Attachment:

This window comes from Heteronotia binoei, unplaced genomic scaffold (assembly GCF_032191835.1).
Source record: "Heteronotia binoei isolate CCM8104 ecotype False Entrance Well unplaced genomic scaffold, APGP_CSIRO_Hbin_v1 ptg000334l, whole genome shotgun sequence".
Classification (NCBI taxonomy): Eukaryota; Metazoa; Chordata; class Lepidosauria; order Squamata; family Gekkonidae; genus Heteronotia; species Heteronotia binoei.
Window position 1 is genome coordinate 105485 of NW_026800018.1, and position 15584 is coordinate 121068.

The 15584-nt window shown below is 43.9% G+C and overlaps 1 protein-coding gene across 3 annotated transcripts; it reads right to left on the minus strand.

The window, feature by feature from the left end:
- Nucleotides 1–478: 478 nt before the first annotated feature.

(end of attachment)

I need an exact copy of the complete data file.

This window comes from Heteronotia binoei, unplaced genomic scaffold (assembly GCF_032191835.1).
Source record: "Heteronotia binoei isolate CCM8104 ecotype False Entrance Well unplaced genomic scaffold, APGP_CSIRO_Hbin_v1 ptg000334l, whole genome shotgun sequence".
Classification (NCBI taxonomy): Eukaryota; Metazoa; Chordata; class Lepidosauria; order Squamata; family Gekkonidae; genus Heteronotia; species Heteronotia binoei.
Window position 1 is genome coordinate 105485 of NW_026800018.1, and position 15584 is coordinate 121068.

The 15584-nt window shown below is 43.9% G+C and overlaps 1 protein-coding gene across 3 annotated transcripts; it reads right to left on the minus strand.

The window, feature by feature from the left end:
- Nucleotides 1–478: 478 nt before the first annotated feature.